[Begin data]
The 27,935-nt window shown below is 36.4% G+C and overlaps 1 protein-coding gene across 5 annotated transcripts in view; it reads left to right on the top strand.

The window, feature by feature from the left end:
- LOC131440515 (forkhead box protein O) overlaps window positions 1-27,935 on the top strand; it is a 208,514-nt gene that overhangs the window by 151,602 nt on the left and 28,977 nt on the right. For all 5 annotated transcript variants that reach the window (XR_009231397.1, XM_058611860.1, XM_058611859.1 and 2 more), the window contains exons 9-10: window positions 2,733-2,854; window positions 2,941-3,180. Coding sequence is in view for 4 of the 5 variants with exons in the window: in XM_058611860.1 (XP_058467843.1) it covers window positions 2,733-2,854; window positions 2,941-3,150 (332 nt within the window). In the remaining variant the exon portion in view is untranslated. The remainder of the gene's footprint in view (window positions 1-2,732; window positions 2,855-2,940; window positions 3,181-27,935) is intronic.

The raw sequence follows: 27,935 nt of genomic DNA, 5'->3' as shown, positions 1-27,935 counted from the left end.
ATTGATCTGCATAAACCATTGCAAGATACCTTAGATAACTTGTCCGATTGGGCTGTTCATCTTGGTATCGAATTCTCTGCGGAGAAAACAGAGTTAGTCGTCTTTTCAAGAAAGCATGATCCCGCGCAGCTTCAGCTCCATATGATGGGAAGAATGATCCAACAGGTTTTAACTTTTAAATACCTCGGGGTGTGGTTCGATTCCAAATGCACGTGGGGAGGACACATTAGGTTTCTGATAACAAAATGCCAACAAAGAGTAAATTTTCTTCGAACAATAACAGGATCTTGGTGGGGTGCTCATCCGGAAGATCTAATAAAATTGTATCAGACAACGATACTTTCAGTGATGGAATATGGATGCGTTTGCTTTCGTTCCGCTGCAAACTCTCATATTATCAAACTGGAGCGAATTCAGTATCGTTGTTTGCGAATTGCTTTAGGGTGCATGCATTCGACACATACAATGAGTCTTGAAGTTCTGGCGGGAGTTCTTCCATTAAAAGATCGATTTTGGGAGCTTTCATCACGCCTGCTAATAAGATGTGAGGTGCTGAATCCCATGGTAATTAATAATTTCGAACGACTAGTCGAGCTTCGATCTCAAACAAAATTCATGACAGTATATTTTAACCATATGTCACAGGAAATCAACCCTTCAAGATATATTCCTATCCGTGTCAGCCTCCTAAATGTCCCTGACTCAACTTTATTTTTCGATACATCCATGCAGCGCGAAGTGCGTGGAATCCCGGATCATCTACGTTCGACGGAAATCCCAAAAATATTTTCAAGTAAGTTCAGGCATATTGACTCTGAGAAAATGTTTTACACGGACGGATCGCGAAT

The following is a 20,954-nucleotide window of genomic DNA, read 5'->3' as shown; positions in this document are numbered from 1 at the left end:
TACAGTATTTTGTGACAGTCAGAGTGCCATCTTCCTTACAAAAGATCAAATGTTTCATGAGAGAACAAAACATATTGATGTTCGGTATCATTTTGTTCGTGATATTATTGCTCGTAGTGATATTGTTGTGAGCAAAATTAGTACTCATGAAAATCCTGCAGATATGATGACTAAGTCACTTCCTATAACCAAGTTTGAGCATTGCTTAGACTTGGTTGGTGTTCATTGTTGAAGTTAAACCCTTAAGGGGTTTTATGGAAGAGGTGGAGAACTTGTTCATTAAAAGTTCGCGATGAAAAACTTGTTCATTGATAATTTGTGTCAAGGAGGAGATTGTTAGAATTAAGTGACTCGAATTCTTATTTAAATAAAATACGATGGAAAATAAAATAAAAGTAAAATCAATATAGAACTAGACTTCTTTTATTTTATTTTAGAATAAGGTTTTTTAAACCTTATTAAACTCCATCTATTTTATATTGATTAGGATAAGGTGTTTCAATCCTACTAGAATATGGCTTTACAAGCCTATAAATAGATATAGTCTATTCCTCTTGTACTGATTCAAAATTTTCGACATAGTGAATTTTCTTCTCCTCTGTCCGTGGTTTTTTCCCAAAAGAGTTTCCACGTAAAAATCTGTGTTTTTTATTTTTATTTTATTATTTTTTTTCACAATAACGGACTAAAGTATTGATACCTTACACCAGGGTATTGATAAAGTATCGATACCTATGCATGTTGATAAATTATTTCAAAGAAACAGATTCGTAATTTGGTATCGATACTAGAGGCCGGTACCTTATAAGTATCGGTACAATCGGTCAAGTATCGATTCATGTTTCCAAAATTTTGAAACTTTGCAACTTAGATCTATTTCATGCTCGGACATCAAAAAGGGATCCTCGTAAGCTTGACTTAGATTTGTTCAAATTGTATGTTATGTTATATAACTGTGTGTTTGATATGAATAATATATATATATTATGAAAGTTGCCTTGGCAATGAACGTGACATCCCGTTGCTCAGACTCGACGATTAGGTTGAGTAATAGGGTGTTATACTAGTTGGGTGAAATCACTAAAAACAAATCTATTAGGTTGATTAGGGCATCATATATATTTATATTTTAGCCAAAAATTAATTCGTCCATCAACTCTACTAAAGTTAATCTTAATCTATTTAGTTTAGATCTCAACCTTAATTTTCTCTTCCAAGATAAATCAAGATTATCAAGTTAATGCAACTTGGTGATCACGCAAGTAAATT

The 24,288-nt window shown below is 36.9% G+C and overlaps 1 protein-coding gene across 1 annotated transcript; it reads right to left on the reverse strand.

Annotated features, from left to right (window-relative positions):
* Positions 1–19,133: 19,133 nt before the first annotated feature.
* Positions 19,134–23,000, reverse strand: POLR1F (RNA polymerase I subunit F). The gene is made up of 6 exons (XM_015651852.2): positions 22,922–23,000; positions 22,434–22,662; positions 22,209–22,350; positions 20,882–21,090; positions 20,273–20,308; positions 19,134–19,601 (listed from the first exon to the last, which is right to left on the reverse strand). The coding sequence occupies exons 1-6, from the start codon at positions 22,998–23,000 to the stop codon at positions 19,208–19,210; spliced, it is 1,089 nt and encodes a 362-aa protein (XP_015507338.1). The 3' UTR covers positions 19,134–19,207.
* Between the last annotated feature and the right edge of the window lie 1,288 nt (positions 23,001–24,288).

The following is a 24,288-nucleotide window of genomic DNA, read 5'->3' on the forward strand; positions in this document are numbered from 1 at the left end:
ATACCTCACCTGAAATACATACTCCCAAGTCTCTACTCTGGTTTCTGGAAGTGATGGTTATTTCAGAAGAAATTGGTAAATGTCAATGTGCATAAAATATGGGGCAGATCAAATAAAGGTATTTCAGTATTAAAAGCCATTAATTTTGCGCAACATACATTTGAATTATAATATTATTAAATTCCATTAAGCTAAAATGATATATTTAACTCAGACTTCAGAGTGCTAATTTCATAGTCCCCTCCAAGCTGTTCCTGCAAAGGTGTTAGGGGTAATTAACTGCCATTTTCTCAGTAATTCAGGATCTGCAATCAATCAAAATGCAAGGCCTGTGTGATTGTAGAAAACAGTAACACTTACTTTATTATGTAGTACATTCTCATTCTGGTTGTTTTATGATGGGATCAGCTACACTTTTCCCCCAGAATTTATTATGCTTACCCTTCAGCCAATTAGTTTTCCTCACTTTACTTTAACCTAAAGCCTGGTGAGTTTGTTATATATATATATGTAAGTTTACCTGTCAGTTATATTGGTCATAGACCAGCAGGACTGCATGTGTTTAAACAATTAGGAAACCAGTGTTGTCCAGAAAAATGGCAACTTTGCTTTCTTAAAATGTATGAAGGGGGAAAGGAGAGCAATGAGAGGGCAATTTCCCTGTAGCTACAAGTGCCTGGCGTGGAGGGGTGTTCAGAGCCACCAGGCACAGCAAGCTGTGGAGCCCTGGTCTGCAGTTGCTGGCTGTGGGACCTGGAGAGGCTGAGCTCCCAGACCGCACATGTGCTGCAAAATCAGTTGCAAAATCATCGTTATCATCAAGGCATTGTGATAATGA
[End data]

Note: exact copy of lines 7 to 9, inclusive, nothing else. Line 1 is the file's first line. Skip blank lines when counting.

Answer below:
TACAGTATTTTGTGACAGTCAGAGTGCCATCTTCCTTACAAAAGATCAAATGTTTCATGAGAGAACAAAACATATTGATGTTCGGTATCATTTTGTTCGTGATATTATTGCTCGTAGTGATATTGTTGTGAGCAAAATTAGTACTCATGAAAATCCTGCAGATATGATGACTAAGTCACTTCCTATAACCAAGTTTGAGCATTGCTTAGACTTGGTTGGTGTTCATTGTTGAAGTTAAACCCTTAAGGGGTTTTATGGAAGAGGTGGAGAACTTGTTCATTAAAAGTTCGCGATGAAAAACTTGTTCATTGATAATTTGTGTCAAGGAGGAGATTGTTAGAATTAAGTGACTCGAATTCTTATTTAAATAAAATACGATGGAAAATAAAATAAAAGTAAAATCAATATAGAACTAGACTTCTTTTATTTTATTTTAGAATAAGGTTTTTTAAACCTTATTAAACTCCATCTATTTTATATTGATTAGGATAAGGTGTTTCAATCCTACTAGAATATGGCTTTACAAGCCTATAAATAGATATAGTCTATTCCTCTTGTACTGATTCAAAATTTTCGACATAGTGAATTTTCTTCTCCTCTGTCCGTGGTTTTTTCCCAAAAGAGTTTCCACGTAAAAATCTGTGTTTTTTATTTTTATTTTATTATTTTTTTTCACAATAACGGACTAAAGTATTGATACCTTACACCAGGGTATTGATAAAGTATCGATACCTATGCATGTTGATAAATTATTTCAAAGAAACAGATTCGTAATTTGGTATCGATACTAGAGGCCGGTACCTTATAAGTATCGGTACAATCGGTCAAGTATCGATTCATGTTTCCAAAATTTTGAAACTTTGCAACTTAGATCTATTTCATGCTCGGACATCAAAAAGGGATCCTCGTAAGCTTGACTTAGATTTGTTCAAATTGTATGTTATGTTATATAACTGTGTGTTTGATATGAATAATATATATATATTATGAAAGTTGCCTTGGCAATGAACGTGACATCCCGTTGCTCAGACTCGACGATTAGGTTGAGTAATAGGGTGTTATACTAGTTGGGTGAAATCACTAAAAACAAATCTATTAGGTTGATTAGGGCATCATATATATTTATATTTTAGCCAAAAATTAATTCGTCCATCAACTCTACTAAAGTTAATCTTAATCTATTTAGTTTAGATCTCAACCTTAATTTTCTCTTCCAAGATAAATCAAGATTATCAAGTTAATGCAACTTGGTGATCACGCAAGTAAATT

The 24,288-nt window shown below is 36.9% G+C and overlaps 1 protein-coding gene across 1 annotated transcript; it reads right to left on the reverse strand.

Annotated features, from left to right (window-relative positions):